Also known as spit-roasting, is a style of roasting where meat is skewered on a spit – a long solid rod used to hold food while it is being cooked over a fire in a fireplace or over a campfire, or roasted in an oven.
This method is generally used for cooking large joints of meat or entire animals, such as pigs or lamb or turkeys. The rotation cooks the meat evenly in its own juices and allows easy access for continuous self-basting.
Roasting is a cooking method that uses dry heat where hot air envelops the food, cooking it evenly on all sides with temperatures of at least 300 °F (150 °C) from an open flame, oven, or other heat source.
Roasting can enhance flavor through caramelization and Maillard browningon the surface of the food. Roasting uses indirect, diffused heat (as in an oven), and is suitable for slower cooking of meat in a larger, whole piece. Meats and most root and bulb vegetables can be roasted. Any piece of meat, especially red meat, that has been cooked in this fashion is called a roast.
Meats and vegetables prepared in this way are described as “roasted” e.g., roasted chicken or roasted squash.
The coal is the base of baking.
But how to get it perfect?
Everyone has his own tips and tricks, whether it’s a newspaper, a lighter from a store, or even a quick version of alcohol or gasoline.
But what’s the best solution?
First, it is necessary to include enough time to stoke and fire, because the seemingly quick version with gasoline or alcohol is not recommended.
It’s dangerous and actually takes longer than the usual light a fire because it takes about half an hour to lose harmful chemical gases that result from burning gasoline or alcohol.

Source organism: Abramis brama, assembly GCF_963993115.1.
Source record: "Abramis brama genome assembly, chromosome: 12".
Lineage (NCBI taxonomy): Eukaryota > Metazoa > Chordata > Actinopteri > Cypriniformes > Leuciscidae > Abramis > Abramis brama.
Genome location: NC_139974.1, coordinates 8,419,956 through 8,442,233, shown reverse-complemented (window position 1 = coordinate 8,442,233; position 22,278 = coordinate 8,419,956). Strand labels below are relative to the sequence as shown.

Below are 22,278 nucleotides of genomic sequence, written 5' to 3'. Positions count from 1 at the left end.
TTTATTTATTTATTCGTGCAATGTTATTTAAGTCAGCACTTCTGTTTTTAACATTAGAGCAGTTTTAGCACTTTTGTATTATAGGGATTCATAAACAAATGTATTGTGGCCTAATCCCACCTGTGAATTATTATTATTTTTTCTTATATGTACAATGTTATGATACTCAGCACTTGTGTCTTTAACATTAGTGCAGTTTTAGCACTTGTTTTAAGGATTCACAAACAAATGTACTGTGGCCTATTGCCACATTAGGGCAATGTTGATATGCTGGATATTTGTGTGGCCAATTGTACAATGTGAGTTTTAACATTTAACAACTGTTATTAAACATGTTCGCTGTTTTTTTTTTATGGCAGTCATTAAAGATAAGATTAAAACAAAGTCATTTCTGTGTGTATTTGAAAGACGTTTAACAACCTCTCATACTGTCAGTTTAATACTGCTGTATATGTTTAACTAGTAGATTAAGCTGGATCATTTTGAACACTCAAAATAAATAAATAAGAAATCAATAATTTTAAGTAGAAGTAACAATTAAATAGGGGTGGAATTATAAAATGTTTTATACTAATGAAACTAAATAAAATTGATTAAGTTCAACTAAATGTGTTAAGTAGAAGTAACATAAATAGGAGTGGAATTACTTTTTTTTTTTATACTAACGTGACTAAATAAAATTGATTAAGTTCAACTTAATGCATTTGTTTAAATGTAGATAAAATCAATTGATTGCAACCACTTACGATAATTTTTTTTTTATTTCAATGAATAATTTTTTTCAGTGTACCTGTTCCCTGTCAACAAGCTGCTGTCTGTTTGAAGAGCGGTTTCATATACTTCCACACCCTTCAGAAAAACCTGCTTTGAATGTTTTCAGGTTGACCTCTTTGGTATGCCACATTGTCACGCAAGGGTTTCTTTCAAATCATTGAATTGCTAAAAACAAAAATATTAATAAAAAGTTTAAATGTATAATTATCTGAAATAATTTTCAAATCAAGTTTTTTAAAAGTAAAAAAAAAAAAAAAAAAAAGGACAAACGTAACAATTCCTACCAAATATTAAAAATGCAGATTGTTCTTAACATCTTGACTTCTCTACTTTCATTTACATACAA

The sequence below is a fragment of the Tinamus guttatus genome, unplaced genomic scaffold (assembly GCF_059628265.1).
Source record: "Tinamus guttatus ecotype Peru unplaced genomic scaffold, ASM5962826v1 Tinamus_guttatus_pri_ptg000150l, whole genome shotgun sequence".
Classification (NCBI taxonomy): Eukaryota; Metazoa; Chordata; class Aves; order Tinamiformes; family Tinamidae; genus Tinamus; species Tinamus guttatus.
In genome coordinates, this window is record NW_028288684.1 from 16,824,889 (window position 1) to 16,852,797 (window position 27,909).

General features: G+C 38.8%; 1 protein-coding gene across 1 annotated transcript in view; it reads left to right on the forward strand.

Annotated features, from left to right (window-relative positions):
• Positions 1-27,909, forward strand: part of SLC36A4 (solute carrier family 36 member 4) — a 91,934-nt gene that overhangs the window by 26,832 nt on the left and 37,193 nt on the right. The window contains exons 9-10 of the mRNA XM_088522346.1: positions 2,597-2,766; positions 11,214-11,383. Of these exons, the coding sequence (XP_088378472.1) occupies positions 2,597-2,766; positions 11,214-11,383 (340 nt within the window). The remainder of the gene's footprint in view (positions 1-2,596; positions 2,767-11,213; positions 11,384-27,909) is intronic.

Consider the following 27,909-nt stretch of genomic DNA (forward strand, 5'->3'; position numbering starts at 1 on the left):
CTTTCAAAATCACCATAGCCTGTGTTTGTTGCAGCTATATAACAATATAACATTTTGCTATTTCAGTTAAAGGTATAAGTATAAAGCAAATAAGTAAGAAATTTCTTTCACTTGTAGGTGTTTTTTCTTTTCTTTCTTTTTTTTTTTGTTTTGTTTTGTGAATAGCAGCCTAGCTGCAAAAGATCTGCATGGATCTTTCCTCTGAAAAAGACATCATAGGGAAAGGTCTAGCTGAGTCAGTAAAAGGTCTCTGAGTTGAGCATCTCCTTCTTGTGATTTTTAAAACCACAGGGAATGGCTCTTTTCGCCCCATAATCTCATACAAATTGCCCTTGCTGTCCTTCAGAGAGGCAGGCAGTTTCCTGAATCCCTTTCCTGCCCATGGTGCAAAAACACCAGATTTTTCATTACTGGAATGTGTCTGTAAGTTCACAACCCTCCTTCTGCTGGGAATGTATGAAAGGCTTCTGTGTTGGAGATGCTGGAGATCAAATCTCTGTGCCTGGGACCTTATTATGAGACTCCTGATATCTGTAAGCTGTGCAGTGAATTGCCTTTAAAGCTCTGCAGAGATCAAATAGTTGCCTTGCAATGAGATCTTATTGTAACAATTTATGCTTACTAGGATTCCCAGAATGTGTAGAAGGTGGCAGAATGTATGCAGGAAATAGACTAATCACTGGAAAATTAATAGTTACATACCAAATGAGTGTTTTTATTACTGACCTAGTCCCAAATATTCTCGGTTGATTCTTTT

Briquettes for the perfect coal?
For the fire, two domes should be fired under or on the side of the spit. What you use for burning is, once more, a matter of taste, but it also depends on how you imagine the rotisserie experience or roasting on the spit.
Generally, briquettes need longer to start up, but at the same time they better maintain heat. Roughly speaking, it takes 30 minutes for the briquette to really lit-up and then they heat for 25 minutes.
The coal, on the other hand, lit up after 20 minutes, but again loses the required heat after 15 minutes.
So, if you want to have a nice evening or have a lot of guests, you should decide on briquettes.
To pay attention to the environment, even when buying coal or briquettes, you should not buy goods made of tropical wood. Better quality goods are from local forests which have been made from a waste in forest thinning.